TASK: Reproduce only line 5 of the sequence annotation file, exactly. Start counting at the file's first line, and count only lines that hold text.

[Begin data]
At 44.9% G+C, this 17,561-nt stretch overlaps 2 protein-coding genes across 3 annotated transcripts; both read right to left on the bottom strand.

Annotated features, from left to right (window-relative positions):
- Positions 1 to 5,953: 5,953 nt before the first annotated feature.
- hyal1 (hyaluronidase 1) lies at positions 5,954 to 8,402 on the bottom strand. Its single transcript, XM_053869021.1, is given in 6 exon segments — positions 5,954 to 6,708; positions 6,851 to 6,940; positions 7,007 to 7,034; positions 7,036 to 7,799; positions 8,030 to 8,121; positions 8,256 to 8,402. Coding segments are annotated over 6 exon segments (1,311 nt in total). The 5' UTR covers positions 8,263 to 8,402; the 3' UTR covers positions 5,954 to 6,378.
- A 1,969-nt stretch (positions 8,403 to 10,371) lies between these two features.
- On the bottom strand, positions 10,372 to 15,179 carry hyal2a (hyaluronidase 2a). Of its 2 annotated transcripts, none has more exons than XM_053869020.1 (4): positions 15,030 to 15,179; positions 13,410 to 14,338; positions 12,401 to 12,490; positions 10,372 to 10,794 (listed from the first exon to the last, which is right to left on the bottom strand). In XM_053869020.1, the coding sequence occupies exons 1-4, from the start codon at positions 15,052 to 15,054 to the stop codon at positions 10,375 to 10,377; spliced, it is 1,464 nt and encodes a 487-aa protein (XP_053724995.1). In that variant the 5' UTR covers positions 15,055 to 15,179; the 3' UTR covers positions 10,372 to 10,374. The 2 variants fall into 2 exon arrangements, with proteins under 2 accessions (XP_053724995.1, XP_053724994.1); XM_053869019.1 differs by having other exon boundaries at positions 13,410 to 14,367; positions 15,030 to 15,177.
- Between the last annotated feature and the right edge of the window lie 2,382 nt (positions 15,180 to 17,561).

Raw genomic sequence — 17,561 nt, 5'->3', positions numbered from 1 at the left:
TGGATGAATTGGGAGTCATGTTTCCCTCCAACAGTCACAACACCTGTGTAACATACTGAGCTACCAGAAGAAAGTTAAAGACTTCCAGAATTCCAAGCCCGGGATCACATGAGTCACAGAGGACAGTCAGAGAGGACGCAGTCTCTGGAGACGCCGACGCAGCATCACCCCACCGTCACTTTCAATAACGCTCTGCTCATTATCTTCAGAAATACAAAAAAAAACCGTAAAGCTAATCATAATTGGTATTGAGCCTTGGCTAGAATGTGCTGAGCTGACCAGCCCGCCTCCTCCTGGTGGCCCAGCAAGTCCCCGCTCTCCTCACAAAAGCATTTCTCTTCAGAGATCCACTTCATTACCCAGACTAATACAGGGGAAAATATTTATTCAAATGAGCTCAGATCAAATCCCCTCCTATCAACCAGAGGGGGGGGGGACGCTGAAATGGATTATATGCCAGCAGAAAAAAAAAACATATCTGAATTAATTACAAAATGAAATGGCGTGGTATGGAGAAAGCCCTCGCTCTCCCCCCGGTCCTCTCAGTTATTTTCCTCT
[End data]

- A 1,969-nt stretch (positions 8,403 to 10,371) lies between these two features.